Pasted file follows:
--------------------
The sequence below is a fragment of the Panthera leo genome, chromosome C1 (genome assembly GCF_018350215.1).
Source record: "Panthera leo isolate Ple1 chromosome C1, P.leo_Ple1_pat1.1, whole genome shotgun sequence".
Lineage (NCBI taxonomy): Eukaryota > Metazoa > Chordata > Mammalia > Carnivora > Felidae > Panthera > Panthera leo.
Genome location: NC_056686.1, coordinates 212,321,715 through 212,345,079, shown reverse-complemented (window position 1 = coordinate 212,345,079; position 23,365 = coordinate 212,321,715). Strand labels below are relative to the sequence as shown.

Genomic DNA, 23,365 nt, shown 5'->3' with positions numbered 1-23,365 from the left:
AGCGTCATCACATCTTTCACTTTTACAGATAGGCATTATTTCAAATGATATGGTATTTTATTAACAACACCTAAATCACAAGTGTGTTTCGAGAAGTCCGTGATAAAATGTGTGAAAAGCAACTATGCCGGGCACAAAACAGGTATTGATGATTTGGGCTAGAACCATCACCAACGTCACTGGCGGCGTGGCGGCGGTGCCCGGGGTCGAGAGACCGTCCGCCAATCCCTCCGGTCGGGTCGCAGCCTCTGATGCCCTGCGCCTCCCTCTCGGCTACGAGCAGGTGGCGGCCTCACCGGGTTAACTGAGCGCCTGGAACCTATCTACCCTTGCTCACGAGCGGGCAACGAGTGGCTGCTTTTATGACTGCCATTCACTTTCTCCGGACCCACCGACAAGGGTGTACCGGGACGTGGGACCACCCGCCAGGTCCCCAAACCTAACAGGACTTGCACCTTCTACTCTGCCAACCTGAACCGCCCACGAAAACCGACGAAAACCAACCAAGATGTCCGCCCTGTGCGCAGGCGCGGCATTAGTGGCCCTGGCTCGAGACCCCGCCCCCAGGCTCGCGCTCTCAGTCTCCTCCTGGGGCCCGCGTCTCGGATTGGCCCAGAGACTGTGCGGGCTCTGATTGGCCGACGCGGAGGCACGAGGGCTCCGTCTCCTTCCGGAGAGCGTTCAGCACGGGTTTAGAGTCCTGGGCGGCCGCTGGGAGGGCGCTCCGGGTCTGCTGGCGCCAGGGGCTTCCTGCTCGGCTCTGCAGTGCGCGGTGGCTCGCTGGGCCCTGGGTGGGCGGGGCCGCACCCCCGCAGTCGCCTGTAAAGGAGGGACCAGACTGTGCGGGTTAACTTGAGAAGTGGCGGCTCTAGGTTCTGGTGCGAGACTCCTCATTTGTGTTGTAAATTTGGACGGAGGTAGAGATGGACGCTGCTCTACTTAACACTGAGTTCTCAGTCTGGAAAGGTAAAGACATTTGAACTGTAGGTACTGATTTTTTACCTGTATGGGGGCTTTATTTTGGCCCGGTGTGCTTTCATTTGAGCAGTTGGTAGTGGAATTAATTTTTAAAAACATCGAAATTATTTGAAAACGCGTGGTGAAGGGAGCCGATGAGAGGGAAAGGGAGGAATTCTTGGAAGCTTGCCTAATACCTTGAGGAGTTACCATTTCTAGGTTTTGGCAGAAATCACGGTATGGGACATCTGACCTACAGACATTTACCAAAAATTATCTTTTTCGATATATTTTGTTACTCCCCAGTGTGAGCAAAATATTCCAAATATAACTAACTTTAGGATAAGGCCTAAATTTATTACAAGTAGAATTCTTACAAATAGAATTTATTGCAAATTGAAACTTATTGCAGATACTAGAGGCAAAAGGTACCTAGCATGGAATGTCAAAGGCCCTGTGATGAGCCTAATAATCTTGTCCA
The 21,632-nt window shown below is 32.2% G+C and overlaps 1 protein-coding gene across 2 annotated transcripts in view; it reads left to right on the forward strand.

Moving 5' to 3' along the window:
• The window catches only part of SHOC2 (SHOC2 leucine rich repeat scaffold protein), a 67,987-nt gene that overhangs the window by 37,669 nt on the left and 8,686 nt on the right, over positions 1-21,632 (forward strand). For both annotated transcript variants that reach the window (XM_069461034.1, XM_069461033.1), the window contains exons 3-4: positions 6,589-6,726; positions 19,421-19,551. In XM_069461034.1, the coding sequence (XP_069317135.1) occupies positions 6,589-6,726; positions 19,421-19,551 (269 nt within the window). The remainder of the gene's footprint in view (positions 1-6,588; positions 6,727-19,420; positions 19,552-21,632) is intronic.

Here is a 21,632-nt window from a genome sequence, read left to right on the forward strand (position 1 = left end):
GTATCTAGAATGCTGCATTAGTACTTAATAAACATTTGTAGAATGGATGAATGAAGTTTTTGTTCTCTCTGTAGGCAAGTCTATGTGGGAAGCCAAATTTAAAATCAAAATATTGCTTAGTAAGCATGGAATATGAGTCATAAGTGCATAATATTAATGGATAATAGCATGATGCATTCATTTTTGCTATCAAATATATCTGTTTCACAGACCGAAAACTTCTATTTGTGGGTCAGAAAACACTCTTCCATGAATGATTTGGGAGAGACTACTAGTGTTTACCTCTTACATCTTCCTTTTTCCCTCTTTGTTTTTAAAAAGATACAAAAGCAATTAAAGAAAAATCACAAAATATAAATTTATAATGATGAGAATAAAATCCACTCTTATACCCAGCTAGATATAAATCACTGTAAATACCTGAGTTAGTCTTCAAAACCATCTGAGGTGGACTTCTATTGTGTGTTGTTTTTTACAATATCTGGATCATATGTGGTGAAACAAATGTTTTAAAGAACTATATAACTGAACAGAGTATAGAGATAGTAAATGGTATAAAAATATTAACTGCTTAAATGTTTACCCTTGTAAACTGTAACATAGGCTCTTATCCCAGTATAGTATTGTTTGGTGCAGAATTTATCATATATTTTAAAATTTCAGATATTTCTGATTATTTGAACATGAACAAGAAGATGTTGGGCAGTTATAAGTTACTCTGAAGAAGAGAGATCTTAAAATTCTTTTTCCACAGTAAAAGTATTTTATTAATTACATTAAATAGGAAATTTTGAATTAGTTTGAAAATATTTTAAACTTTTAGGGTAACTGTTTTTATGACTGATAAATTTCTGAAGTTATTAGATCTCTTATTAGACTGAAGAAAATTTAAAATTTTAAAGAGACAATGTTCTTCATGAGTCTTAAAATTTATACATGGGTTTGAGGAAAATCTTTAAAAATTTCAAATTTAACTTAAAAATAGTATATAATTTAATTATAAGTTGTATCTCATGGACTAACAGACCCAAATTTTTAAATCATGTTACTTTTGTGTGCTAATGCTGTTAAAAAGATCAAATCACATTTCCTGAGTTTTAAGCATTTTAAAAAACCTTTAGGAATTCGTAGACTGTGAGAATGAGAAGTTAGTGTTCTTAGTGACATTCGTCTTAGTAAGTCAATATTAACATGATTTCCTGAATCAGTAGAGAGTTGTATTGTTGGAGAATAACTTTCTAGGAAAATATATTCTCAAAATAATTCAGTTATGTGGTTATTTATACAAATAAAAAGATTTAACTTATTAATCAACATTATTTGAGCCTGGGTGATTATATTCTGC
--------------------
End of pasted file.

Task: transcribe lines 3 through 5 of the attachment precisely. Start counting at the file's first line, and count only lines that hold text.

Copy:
Lineage (NCBI taxonomy): Eukaryota > Metazoa > Chordata > Mammalia > Carnivora > Felidae > Panthera > Panthera leo.
Genome location: NC_056686.1, coordinates 212,321,715 through 212,345,079, shown reverse-complemented (window position 1 = coordinate 212,345,079; position 23,365 = coordinate 212,321,715). Strand labels below are relative to the sequence as shown.

Genomic DNA, 23,365 nt, shown 5'->3' with positions numbered 1-23,365 from the left: